- Why are you inviting people to attend your event?
- What outcomes do you expect?
- What are the channels that you’ll use to promote the event?
- Do you have the metrics for measuring event ROI?
2. Make your goals SMART.
Next, take the list of goals that you came up with at the previous stage and verify each of them against the SMART framework. For instance, if your goal is something like “boost the conversion rates,” you should indicate where the signups should happen (e.g., the event website), how many signups you realistically expect to get, how the goal can benefit your overall situation, and by what time the goal should be achieved.
3. Establish useful connections.
As we’ve already mentioned, it’s your responsibility as the event manager to make sure things work. However, if there are people who can assist you in terms of attaining specific event goals, you should absolutely go for it. With a focus on mutual cooperation, come up with the so-called “help list” where you indicate the contacts of all people or organisations that might be of use, such as sponsors, vendors, and teams of volunteers. Reach out to those who can add value as well as generate value for themselves.
4. Ensure there’s someone who has your back.
According to the study by psychology professor Dr. Gail Matthews, it’s easier to attain SMART goals if you have a supportive friend who keeps track of the progress. Even if you are a very organised person, maintaining all the criteria by yourself could be too much. In this case, go and find someone who will help you get your act together, ideally a person acquainted with the event and its main goals.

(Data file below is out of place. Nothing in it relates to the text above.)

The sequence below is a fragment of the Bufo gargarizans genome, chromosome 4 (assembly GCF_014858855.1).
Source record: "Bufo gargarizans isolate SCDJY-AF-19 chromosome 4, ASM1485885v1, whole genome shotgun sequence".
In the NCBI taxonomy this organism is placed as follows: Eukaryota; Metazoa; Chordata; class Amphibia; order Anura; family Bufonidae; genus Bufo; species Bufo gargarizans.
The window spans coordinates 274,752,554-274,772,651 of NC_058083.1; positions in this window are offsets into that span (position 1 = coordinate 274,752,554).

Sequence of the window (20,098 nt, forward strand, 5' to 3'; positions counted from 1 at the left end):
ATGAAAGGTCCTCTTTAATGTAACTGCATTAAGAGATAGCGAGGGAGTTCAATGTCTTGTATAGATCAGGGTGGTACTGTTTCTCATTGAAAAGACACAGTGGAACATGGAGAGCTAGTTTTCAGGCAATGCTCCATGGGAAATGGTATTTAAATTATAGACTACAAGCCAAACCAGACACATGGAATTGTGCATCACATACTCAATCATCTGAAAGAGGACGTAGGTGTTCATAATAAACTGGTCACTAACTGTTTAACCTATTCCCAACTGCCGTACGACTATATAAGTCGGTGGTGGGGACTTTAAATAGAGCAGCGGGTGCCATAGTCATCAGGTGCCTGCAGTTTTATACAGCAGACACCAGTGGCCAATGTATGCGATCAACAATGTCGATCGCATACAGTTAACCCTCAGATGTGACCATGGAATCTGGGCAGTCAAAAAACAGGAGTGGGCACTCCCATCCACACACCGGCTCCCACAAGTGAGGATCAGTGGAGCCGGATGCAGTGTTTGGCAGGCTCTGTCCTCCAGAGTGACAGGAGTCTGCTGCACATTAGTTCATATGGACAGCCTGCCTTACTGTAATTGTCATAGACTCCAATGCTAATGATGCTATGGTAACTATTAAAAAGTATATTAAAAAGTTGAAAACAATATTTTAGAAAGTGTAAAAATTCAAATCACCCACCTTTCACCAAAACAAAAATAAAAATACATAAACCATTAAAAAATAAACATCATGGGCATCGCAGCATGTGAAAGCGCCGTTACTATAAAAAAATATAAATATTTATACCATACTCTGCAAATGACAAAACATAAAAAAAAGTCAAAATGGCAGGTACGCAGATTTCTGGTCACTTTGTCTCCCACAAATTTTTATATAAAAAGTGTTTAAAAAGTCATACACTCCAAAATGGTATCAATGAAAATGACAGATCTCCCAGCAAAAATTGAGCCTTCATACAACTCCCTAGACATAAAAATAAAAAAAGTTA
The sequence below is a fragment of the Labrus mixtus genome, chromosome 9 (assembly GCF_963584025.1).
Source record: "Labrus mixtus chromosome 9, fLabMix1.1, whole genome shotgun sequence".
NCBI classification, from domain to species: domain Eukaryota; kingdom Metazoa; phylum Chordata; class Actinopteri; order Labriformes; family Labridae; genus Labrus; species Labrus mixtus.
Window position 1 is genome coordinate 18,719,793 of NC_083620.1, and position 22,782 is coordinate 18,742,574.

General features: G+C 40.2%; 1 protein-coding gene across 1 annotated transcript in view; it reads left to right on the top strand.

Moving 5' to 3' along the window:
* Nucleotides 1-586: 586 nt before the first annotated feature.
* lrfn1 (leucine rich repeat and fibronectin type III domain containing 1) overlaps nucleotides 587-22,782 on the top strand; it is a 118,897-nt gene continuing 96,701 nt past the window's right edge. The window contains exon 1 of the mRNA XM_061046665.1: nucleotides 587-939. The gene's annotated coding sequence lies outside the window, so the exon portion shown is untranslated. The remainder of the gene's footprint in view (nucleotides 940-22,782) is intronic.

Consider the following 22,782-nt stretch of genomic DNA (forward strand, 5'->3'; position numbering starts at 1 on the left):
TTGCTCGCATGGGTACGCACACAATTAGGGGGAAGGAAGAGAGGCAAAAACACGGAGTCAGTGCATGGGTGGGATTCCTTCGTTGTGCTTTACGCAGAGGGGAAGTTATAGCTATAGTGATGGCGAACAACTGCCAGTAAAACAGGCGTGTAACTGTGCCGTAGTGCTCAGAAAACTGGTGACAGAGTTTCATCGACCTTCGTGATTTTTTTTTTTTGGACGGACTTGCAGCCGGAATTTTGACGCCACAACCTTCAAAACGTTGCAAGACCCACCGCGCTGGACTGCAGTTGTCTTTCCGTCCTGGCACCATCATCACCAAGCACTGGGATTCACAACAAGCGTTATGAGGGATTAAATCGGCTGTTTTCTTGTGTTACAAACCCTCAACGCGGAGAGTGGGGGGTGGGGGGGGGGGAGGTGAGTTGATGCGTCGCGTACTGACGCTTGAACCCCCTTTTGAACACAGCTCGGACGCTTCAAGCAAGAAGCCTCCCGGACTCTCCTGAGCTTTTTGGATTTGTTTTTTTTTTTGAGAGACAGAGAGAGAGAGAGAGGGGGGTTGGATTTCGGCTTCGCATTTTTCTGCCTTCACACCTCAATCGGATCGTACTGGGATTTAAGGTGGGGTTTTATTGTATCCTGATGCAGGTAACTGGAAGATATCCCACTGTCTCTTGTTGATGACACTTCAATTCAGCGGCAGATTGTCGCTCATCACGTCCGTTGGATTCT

An example of SMART objectives for events
It might be useful to go through some practical examples of SMART objectives for an event first, especially if it’s your very first experience with event goal setting. Below you’ll find a SMART goal along with a detailed explanation of criteria that makes it SMART:
“Use paid ads on social media to increase the number of attendees from outside Berlin by 30%, compared to the previous year.”
Why is it SMART?
- It’s specific: You indicate what you are going to use (paid ads) and on what platform (social media).
- It’s measurable: You can calculate the number of conversions based on a geographic location.
- It’s attainable: You’ve used evidence from the previous event to determine attainability.
- It’s relevant: There is a clear indication of a specific experience that your results should be verified against (your previous event).
- It’s time-bound: Although there is no explicit deadline, it’s clear from the context that the process is bound to the moment the event starts since no more conversions can be made once an event starts.
The habit of goal-setting is useful in any context, whether it relates to your daily schedule or an important project management issue. However, for many event professionals, the challenge is to create goals that are clearly defined, attainable, and can be measured properly. With the SMART framework, you are less likely to miss an important aspect of your goal-setting experience.